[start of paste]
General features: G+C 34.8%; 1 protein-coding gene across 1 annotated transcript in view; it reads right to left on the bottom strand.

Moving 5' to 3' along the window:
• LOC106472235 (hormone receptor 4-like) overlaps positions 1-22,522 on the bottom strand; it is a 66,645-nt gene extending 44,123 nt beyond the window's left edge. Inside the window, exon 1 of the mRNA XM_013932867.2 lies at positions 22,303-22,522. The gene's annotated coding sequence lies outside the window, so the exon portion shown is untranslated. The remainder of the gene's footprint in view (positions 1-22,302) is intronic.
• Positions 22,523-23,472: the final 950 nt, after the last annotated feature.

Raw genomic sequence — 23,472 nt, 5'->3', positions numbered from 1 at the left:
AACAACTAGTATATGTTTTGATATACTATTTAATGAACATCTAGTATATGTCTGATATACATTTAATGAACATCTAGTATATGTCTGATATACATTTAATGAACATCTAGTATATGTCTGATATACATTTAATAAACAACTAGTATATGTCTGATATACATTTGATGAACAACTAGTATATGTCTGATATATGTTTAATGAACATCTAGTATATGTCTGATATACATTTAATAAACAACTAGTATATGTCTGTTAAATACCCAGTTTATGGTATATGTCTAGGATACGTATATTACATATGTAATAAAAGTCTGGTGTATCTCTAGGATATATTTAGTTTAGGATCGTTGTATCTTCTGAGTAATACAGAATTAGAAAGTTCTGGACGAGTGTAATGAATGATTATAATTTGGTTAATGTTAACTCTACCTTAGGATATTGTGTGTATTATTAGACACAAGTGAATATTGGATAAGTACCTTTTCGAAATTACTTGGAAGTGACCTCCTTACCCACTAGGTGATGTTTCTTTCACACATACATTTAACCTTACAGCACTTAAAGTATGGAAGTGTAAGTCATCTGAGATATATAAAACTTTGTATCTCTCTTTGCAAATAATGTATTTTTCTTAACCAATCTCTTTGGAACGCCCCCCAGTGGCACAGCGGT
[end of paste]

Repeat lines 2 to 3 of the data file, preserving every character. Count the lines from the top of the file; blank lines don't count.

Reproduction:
Moving 5' to 3' along the window:
• LOC106472235 (hormone receptor 4-like) overlaps positions 1-22,522 on the bottom strand; it is a 66,645-nt gene extending 44,123 nt beyond the window's left edge. Inside the window, exon 1 of the mRNA XM_013932867.2 lies at positions 22,303-22,522. The gene's annotated coding sequence lies outside the window, so the exon portion shown is untranslated. The remainder of the gene's footprint in view (positions 1-22,302) is intronic.